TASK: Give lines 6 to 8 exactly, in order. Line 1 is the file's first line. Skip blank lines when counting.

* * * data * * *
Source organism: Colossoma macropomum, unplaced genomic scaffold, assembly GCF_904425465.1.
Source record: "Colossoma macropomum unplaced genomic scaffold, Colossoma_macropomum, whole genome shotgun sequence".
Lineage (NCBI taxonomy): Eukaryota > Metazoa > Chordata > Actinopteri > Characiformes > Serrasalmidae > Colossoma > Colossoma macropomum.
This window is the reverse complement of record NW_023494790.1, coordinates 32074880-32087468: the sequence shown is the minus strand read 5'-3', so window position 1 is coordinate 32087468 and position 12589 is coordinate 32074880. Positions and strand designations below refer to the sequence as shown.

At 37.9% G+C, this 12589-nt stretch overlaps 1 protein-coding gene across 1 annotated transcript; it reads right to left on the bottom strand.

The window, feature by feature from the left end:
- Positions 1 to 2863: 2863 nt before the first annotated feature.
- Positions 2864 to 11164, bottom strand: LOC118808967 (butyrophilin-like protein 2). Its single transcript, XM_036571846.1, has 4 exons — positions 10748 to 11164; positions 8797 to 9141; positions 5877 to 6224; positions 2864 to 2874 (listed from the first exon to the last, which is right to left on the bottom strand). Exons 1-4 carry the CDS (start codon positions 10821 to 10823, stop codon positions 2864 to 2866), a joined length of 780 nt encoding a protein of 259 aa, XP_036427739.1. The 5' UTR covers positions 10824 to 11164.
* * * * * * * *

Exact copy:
The window, feature by feature from the left end:
- Positions 1 to 2863: 2863 nt before the first annotated feature.
- Positions 2864 to 11164, bottom strand: LOC118808967 (butyrophilin-like protein 2). Its single transcript, XM_036571846.1, has 4 exons — positions 10748 to 11164; positions 8797 to 9141; positions 5877 to 6224; positions 2864 to 2874 (listed from the first exon to the last, which is right to left on the bottom strand). Exons 1-4 carry the CDS (start codon positions 10821 to 10823, stop codon positions 2864 to 2866), a joined length of 780 nt encoding a protein of 259 aa, XP_036427739.1. The 5' UTR covers positions 10824 to 11164.